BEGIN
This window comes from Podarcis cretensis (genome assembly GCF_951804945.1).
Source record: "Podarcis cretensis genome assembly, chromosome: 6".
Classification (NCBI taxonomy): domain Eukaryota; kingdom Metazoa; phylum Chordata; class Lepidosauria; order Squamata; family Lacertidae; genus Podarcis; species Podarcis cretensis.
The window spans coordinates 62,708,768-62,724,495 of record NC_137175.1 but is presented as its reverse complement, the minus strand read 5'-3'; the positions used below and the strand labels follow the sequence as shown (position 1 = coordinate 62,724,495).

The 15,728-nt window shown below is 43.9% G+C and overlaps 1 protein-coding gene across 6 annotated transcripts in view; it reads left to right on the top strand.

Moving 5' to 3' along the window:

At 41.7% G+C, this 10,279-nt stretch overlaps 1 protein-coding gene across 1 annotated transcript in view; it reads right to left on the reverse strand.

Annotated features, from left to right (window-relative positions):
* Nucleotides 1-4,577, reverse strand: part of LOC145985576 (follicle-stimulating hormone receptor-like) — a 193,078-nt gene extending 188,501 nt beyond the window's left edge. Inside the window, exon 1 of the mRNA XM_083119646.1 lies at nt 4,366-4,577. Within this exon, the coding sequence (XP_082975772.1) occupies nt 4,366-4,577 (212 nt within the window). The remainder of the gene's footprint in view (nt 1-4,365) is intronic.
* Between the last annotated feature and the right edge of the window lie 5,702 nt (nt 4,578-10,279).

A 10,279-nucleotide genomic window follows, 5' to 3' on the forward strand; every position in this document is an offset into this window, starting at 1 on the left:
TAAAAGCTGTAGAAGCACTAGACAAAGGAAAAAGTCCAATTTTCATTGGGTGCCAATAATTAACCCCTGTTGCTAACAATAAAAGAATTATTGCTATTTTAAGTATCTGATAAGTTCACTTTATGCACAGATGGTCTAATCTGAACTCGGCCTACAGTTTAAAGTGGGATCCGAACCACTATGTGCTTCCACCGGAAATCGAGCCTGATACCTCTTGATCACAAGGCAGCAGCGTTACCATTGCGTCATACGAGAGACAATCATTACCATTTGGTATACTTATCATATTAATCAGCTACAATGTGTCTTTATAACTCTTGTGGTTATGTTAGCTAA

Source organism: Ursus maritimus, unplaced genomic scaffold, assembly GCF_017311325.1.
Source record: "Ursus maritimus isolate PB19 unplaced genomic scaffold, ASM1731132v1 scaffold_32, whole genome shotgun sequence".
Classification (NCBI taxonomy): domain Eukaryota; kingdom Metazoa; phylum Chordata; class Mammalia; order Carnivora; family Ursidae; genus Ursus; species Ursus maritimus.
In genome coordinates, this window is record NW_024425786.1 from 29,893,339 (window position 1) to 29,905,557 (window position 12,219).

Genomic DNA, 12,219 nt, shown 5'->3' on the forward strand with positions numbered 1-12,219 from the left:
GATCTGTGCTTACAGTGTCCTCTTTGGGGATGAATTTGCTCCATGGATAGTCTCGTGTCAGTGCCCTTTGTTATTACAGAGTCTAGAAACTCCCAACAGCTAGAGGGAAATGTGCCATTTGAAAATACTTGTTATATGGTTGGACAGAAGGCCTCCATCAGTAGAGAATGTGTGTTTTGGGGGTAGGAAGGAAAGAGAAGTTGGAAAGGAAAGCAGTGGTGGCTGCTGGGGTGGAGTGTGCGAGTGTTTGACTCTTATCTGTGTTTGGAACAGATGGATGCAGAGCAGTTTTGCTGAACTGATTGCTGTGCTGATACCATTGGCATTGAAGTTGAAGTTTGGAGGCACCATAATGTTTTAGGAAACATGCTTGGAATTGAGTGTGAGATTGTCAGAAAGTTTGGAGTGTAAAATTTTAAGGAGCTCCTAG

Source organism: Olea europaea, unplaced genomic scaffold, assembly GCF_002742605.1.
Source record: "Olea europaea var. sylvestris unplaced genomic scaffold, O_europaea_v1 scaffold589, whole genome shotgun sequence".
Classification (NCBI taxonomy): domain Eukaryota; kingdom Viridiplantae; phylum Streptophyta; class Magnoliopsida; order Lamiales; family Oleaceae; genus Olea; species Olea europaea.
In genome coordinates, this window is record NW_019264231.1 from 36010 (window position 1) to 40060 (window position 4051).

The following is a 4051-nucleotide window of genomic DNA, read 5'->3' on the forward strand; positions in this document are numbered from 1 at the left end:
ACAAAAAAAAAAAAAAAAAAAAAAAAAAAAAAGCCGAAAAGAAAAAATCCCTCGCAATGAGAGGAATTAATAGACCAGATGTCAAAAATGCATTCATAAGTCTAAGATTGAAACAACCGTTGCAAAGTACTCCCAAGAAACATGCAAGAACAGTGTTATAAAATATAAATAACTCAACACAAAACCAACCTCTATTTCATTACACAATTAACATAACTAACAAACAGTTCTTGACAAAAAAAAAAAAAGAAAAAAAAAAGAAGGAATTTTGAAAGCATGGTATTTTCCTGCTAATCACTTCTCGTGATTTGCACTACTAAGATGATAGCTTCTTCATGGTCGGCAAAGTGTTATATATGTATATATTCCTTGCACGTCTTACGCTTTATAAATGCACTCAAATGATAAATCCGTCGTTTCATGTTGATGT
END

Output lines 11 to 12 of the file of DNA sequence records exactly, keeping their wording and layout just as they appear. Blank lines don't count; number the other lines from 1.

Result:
A 10,279-nucleotide genomic window follows, 5' to 3' on the forward strand; every position in this document is an offset into this window, starting at 1 on the left:
TAAAAGCTGTAGAAGCACTAGACAAAGGAAAAAGTCCAATTTTCATTGGGTGCCAATAATTAACCCCTGTTGCTAACAATAAAAGAATTATTGCTATTTTAAGTATCTGATAAGTTCACTTTATGCACAGATGGTCTAATCTGAACTCGGCCTACAGTTTAAAGTGGGATCCGAACCACTATGTGCTTCCACCGGAAATCGAGCCTGATACCTCTTGATCACAAGGCAGCAGCGTTACCATTGCGTCATACGAGAGACAATCATTACCATTTGGTATACTTATCATATTAATCAGCTACAATGTGTCTTTATAACTCTTGTGGTTATGTTAGCTAA